How science (doesn’t) work

Todd Hayen has written an article in on (supposedly) “Knowing All that We Need to Know“.


There is really nothing new to learn, and what we cannot explain, we will relegate to “promissory materialism”—a term invented to say that if we can’t explain now through material means, one day we will be able to—we now know the building blocks of reality, nothing is a true mystery.

Now, not all scientists are so arrogant to believe this. Some just while away in their labs with their theories, their experiments, and their reliance on the “scientific method” to prove or disprove their hypotheses. These are the true scientists. But they too have their traumas, which are always trying to get the best of them. They are constantly attacked in academia by other scientists trying to prove they are wrong—thus go the wars of falsification, a constant in the world of academic science—a necessary constant.

But this relentless battle can have its deleterious effect on those engaged in it. Trauma is trauma, and it all has negative effect in some way. These scientists get hardened, and often are unwilling to let go of treasured beliefs. They fight hard for what they hold to be truth about the mechanisms of the natural world, and the longer they hold a truth, the more difficult it becomes to pull it down from its exalted pedestal.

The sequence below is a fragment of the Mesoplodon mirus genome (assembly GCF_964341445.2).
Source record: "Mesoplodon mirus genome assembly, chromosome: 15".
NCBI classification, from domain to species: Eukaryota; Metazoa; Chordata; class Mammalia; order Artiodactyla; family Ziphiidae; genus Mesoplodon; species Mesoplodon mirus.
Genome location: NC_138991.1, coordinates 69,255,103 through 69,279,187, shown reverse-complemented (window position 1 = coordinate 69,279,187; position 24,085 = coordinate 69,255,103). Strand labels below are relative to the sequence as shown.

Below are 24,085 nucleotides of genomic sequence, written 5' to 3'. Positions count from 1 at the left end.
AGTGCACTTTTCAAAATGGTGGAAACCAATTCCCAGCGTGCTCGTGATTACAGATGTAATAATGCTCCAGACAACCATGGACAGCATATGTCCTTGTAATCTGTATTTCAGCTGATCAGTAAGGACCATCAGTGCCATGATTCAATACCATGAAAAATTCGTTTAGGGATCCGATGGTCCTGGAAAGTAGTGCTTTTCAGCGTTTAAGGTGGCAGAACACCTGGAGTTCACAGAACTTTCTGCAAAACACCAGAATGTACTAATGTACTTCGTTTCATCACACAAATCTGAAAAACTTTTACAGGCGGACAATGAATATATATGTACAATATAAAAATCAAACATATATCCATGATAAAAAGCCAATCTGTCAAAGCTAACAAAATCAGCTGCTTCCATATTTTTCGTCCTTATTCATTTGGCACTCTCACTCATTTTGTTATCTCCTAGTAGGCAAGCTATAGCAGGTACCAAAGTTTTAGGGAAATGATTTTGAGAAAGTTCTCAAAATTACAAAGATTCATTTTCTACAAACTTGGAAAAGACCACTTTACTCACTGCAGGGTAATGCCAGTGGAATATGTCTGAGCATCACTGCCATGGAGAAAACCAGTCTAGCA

God forbid, then, politicians get involved. Any person of authority will grab any sort of scientific “idea” (which they will call truth) that supports their agenda, and they will run with it. They will do whatever they can to support the false idea that the “science is set” and that any contrary idea is thrown in the waste bin by vilifying the notion, the purveyor of the notion, or censoring the contrary idea altogether. “We know everything!” They spout out. “It is all figured out, follow the science!”

I would suspect that a lot of real scientists that hear this sort of thing rub their chin and say, “well, that isn’t exactly right . . .” but they want to keep their jobs at the lab, or their tenured position at the university, or their stature among their peers and instead mutter, “yeah, yeah, that’s the ticket.” Some of them are probably even unconscious that is what they are doing.